The Mississippi Flood thing absolutely kils me. I mean, wow..."Flood"??? But then, some people are still nitpicking about the current nickname "Rebels", so I guess Ole Miss can't win, now can they...

...and I don't know why it's taken me THIS long to make sense of Stanford's nickname "the Cardinal", singular. The color... *FACEPALM*

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Nice find.

A good many of these I've never heard of, honestly.

Fighting Gobblers? Wow...but then, that also would explain why and/or how the school came about using the likeness of a turkey as its mascot.

As far as UCF goes, I really didn't see what was wrong with "Golden Knights", especially if you can have Golden Eagles (Southern Miss and now Marquette), Golden Bears (Cal), and Golden Panthers (FIU, I believe). It's their uniform package that can use some redoing. (Why do I sniff a concept coming?)

The Mississippi Flood thing absolutely kils me. I mean, wow..."Flood"??? But then, some people are still nitpicking about the current nickname "Rebels", so I guess Ole Miss can't win, now can they...

...and I don't know why it's taken me THIS long to make sense of Stanford's nickname "the Cardinal", singular. The color... *FACEPALM*

The funnier thing is that the Gobblers nickname started as a nickname for a players at VPI:

The origin of the term "Gobblers" is disputed, with one story claiming it was coined in the early 1900s as a description of how student athletes would "gobble" up their more than ample servings of food

But "Hokie" as nickname never meant Turkey, originally. It was just a made up word:

The origin of the word "Hokie" has nothing to do with a turkey. It was coined by O. M. Stull (class of 1896), who used it in a spirit yell he wrote for a competition.

Hoki, Hoki, Hoki, Hy.

Techs, Techs, V.P.I.

Sola-Rex, Sola-Rah.

Polytechs - Vir-gin-ia.

Rae, Ri, V.P.I.

Stull later said that he made up the word as an attention-grabber. Though he may not have known it, "Hokie" (in its various forms) has been around at least since 1842. According to Johann Norstedt, now a retired Virginia Tech English professor, "[Hokie was] a word that people used to express feeling, approval, excitement, surprise. Hokie, then, is a word like 'hooray,' or 'yeah,' or 'rah.'"

But why the Turkey?

Fred Meade, a local resident chosen by the student body to serve as the school's mascot, had a large turkey pull him in a cart at a football game in 1913. The school's president halted the cart pulling after one game because he thought it was cruel to the turkey. Meade continued to parade his mascot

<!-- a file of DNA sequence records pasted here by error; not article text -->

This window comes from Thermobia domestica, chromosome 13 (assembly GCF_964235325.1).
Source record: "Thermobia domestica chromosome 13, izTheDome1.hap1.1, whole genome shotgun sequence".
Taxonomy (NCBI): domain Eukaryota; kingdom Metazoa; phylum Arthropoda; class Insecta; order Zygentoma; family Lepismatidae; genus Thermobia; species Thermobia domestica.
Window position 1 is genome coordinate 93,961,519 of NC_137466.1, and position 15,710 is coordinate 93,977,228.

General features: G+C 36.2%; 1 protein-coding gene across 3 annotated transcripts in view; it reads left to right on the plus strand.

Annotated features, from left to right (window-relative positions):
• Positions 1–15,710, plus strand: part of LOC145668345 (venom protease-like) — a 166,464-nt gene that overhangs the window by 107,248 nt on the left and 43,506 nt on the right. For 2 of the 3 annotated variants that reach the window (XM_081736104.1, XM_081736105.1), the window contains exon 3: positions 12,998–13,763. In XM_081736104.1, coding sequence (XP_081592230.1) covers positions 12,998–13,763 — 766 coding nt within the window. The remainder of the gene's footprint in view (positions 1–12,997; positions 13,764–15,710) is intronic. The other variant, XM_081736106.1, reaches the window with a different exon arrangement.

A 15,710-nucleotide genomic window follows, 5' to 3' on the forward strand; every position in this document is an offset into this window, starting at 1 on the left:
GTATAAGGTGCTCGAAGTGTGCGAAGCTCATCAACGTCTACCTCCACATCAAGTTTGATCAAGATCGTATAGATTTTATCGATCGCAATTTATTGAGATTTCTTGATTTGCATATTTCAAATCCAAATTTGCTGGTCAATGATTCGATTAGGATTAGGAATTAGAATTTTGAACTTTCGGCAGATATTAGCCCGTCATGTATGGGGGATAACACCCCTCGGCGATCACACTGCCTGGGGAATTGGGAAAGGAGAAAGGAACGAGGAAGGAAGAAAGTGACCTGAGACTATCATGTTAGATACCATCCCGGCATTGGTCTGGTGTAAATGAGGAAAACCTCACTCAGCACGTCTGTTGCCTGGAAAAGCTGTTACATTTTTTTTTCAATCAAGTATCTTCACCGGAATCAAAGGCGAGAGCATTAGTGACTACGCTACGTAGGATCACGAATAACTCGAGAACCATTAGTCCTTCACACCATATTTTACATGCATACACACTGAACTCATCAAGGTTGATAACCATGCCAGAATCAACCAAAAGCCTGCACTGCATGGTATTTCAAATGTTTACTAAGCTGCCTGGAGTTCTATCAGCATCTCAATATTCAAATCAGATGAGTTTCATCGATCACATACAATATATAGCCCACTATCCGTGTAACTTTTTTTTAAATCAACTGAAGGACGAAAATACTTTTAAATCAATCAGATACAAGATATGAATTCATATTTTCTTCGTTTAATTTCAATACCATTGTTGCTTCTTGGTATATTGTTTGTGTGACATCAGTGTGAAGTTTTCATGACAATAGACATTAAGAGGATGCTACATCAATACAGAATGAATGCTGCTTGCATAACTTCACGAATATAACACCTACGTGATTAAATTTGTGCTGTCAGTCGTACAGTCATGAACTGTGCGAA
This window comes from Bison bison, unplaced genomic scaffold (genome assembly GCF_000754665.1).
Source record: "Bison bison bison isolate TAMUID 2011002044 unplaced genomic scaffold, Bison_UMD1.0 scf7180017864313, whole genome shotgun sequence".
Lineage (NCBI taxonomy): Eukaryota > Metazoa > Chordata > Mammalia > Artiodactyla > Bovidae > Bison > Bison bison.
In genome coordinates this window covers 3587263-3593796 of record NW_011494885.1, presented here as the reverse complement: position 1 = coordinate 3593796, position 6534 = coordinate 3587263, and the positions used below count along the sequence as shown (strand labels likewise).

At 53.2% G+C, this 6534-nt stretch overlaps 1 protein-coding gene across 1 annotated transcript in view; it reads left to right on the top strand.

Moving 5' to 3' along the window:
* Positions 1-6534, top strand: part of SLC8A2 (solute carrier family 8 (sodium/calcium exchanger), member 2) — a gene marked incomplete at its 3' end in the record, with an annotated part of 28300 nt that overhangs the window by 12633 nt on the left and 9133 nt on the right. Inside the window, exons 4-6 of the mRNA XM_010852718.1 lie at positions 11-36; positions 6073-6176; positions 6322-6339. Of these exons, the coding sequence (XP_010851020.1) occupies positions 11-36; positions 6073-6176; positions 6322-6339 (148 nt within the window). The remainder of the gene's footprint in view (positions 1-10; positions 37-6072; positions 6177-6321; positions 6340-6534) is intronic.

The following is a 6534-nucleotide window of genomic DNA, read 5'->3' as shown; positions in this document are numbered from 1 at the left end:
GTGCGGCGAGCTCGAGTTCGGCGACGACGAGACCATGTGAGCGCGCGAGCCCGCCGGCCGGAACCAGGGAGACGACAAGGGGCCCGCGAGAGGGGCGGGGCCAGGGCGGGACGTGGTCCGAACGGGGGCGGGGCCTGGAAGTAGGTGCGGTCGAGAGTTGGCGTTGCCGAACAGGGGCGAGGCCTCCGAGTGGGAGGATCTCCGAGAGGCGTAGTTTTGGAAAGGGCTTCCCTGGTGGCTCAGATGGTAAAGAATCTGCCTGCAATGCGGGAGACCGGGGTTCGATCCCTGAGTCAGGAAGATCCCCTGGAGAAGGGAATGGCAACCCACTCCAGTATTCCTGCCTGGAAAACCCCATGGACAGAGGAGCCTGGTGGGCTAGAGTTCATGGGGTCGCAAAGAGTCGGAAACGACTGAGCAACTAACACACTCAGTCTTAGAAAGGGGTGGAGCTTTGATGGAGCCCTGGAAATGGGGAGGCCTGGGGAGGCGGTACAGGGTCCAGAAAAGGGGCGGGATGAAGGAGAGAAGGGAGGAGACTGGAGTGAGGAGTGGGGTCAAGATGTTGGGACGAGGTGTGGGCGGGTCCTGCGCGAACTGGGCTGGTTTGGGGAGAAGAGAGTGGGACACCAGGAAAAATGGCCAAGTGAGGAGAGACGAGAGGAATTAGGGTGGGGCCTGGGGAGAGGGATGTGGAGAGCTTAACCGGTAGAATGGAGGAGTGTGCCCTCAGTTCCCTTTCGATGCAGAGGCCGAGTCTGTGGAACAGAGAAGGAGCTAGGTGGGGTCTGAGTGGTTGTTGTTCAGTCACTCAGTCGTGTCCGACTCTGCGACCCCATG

p19.jpg

p21.jpg

My favorite part of the story is that years later, according to legend, some Virginia Legislators, who were grads of UVA, VPI's rival school, passed legislation, officially changing the definition of "Hokie" to mean, "a castrated Turkey".

Also, instead of push-ups, when Virginia Tech scores:

the VT cheerleaders carry out a bench and weights for the HokieBird to perform bench presses. He does one press for every point VT has scored. Sometimes, in lieu of bench presses, the HokieBird has done situps or pushups.

800px-Hokie_bird_bench_press.jpg

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Nebraska was the Bugeaters before being renamed the Cornhuskers

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Central Michigan was known as the Dragons and the Bearcats before being renamed Chippewas in 1942.

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Notre Dame started as the Catholics, and then changed to Ramblers before settling on Fighting Irish.

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It's funny to think of Massachusetts as anything but the Minutemen, even though the nickname is relatively young. Minutemen is just perfect for Massachusetts.

Alas, it seems that Fighting Sioux won't be along at the University of North Dakota. When or if it does go, I sure hope there would a a proper replacement. My favorite would be Fighting Norse.

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The University of West Georgia:

In 1996- Name change from West Georgia College to State University of West Georgia

2005- Name change from State University of West Georgia to the University of West Georgia

2006- Team name change from UWG Braves to UWG Wolves.

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Lehigh University from approx. 1986 to present --

Engineers --> Packers --> Brown and White --> Engineers (again, IIRC) --> Mountain Hawks

Or, for simplicity, they can be called the Brown and White Mountain Packing Engineer Hawks. :P